Diabetes is a disease caused by the body’s failure or inability to regulate blood sugar levels through the secretion of insulin. It has three forms: Type 1 (juvenile-onset), Type 2 (adult-onset), and Gestational.
Type 1 is the result of the pancreas failing to secrete insulin and normally begins in childhood or young adulthood. Type 2 first appears in adulthood and is frequently the result of excess weight and/or lack of exercise. Some evidence suggests possibly a link with aging, often first appearing in middle-age.
Type 2 diabetes has been known to go into remission with weight loss and proper exercise. Gestational diabetes occurs as a side effect of pregnancy and usually disappears after childbirth. Depending on its type and severity, diabetes is treated through strict dietary control (restriction of sugars and processed carbohydrates), exercise, weight loss, medication (Metformin) and if necessary, insulin therapy (typically injections or pumps). Contrary to popular belief diabetes is not caused by excessive sugar consumption but excessive sugar consumption is linked to weight gain which does increase the risk of developing diabetes.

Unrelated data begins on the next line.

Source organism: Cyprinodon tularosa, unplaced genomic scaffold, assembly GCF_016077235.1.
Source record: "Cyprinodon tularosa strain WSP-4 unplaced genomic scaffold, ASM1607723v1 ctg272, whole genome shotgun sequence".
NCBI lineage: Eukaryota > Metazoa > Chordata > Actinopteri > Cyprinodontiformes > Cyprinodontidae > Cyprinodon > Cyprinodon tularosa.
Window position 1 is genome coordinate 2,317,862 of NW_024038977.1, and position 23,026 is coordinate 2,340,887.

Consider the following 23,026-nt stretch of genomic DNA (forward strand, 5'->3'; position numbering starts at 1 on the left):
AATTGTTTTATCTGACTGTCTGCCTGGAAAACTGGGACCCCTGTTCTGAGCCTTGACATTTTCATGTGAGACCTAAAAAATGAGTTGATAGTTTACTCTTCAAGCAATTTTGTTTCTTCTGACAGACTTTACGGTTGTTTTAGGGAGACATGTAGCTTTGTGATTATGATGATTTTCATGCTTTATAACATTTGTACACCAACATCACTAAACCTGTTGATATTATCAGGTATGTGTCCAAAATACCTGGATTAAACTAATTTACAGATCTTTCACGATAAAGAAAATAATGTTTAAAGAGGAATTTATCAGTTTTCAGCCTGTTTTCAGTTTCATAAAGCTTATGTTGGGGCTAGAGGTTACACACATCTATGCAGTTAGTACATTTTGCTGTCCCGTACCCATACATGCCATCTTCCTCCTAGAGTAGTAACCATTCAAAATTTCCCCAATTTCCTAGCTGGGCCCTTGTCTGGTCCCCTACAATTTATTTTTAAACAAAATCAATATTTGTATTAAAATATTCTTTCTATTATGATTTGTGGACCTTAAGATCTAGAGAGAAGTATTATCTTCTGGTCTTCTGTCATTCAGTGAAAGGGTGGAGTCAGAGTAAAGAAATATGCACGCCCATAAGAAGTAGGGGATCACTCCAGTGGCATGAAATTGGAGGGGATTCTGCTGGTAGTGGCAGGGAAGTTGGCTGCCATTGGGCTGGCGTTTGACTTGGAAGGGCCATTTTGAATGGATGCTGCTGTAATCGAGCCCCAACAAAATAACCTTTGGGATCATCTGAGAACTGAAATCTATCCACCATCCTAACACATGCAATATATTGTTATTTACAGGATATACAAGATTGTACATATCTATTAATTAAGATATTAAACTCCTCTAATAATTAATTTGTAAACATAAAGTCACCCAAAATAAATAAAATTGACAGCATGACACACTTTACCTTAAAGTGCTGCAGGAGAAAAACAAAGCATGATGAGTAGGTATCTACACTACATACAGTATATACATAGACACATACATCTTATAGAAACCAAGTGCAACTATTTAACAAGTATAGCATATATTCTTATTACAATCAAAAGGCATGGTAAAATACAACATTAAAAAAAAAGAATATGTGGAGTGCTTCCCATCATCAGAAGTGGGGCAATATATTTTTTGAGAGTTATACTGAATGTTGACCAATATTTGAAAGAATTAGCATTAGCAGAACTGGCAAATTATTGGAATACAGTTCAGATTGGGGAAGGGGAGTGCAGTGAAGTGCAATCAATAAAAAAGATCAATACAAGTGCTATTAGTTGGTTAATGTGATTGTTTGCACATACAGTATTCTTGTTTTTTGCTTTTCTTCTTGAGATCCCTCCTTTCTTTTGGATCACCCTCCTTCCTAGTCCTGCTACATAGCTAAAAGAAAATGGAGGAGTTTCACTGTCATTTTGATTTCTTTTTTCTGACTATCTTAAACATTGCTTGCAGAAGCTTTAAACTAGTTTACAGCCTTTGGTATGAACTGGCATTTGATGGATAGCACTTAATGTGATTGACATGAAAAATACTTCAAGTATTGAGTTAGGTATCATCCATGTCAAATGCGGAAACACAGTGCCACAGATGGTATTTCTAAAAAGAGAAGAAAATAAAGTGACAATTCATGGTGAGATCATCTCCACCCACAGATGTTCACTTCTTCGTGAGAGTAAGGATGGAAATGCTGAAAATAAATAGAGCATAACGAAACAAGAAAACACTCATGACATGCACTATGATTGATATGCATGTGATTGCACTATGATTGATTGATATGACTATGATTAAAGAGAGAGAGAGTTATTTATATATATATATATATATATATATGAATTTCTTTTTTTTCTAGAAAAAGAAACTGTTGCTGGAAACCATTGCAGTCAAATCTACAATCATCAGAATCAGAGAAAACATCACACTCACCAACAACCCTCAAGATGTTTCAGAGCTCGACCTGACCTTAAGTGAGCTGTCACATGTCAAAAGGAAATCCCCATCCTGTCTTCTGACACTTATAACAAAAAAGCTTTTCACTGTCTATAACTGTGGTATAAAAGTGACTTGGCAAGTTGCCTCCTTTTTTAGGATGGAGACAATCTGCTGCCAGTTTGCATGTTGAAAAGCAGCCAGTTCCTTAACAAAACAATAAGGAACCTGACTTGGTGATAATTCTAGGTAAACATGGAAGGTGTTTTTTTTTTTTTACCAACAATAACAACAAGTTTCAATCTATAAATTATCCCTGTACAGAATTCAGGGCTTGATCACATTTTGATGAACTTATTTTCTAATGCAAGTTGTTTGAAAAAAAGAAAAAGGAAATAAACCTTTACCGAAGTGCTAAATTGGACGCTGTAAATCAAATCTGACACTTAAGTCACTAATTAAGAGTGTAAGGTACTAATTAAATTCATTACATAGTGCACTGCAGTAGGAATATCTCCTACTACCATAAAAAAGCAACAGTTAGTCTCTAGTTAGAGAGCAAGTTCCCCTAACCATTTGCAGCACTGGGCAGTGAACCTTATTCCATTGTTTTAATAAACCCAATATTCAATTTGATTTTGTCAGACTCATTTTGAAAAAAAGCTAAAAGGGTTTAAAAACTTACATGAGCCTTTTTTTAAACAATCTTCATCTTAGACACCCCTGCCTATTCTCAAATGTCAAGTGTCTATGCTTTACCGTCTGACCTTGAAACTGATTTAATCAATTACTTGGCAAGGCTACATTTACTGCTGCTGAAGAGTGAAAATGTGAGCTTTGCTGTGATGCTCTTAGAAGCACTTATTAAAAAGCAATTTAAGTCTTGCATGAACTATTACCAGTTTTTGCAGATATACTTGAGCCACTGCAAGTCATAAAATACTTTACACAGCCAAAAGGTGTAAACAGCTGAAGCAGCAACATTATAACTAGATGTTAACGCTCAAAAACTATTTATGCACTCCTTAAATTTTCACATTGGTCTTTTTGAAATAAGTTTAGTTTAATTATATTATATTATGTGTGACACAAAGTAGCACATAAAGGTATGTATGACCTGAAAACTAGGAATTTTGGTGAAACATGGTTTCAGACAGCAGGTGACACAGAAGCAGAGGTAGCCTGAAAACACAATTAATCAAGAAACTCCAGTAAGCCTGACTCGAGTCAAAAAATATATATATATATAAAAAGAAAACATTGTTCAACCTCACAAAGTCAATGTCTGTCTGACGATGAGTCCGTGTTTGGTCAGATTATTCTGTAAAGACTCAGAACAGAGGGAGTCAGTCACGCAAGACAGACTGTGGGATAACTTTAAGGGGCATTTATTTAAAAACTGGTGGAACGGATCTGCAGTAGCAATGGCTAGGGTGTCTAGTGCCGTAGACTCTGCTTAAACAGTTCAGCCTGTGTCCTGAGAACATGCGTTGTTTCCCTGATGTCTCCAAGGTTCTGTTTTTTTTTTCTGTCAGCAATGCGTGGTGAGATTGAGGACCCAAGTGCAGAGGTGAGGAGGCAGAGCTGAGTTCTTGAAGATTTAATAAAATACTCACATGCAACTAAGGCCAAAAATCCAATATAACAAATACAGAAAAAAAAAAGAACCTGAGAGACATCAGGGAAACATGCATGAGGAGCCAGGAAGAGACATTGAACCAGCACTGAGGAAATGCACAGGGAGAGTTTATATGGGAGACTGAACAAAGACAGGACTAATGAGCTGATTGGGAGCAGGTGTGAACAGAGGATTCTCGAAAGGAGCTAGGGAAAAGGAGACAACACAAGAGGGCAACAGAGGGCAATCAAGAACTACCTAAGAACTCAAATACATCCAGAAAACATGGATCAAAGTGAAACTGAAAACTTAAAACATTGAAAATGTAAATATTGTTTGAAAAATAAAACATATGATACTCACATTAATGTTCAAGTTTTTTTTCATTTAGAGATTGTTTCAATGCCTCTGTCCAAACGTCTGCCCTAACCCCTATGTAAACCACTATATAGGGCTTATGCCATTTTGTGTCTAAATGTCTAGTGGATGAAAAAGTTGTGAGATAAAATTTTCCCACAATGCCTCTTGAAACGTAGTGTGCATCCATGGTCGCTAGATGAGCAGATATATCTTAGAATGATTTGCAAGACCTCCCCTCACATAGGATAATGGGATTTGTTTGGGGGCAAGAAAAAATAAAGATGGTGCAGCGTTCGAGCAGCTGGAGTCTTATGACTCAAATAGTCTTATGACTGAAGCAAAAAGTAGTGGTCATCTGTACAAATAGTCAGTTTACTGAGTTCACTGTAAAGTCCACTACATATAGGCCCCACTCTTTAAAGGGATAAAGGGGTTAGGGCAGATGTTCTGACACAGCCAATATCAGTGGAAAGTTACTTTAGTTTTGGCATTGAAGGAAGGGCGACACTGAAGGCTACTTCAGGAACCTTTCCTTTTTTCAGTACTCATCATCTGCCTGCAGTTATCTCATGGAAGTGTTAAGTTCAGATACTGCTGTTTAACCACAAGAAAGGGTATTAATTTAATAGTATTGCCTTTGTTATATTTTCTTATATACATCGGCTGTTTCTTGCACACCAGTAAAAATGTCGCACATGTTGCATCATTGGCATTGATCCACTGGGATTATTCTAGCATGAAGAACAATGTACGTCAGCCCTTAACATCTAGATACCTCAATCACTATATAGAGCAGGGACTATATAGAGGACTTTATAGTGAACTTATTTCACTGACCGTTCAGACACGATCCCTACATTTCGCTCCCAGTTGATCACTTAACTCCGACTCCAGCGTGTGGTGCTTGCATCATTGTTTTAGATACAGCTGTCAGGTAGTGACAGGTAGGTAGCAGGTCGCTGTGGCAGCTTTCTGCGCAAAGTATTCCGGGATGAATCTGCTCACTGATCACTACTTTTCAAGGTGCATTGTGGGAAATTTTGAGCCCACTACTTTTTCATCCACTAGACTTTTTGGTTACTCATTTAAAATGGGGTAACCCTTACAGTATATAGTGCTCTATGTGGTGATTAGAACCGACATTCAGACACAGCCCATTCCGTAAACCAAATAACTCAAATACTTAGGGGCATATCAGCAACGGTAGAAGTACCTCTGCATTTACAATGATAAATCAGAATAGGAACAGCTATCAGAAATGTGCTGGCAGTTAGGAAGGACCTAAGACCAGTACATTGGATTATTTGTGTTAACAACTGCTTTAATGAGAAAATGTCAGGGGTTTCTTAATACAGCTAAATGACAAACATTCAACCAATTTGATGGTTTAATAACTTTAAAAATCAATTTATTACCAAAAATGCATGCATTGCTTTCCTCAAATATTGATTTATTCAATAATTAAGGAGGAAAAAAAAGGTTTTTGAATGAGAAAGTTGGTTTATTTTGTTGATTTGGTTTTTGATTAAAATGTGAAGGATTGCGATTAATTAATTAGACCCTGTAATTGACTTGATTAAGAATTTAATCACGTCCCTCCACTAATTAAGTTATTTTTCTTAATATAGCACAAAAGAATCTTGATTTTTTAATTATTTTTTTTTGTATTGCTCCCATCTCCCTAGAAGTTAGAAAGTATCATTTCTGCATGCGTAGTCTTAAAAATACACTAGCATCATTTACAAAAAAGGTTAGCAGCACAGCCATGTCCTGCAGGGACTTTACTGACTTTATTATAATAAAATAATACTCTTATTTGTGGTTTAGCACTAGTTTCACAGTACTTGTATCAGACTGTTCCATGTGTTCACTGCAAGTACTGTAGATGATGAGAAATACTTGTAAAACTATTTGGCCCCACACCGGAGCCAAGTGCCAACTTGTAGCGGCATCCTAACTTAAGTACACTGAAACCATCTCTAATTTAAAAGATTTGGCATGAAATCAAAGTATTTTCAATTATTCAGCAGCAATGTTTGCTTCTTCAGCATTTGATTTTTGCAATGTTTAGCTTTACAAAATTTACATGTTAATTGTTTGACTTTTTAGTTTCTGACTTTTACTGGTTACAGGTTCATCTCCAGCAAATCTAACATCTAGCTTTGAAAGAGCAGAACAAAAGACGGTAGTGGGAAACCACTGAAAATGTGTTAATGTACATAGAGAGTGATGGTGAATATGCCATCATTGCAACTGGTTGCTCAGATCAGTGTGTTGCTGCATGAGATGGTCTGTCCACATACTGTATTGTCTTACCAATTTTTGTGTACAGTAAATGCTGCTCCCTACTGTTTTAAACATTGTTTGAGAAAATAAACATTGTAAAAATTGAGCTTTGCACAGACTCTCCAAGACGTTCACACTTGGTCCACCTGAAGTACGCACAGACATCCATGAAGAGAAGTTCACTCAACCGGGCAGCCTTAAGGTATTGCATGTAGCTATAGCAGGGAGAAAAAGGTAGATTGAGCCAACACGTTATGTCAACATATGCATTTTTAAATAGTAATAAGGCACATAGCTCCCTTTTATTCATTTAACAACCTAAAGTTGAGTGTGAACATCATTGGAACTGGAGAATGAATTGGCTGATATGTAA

Recent research has focused on monitoring the AIC level (level at which glucose enters the bloodstream). An A1C level below 5.7% is considered normal, a level in between 5.7 to 6.4% indicates “pre-diabetes” and above 6.4% indicates diabetes.
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Mohammed Looti, PSYCHOLOGICAL SCALES (2023) Diabetes. Retrieved from https://scales.arabpsychology.com/terms/diabetes/. DOI: 10.13140/RG.2.2.31575.96163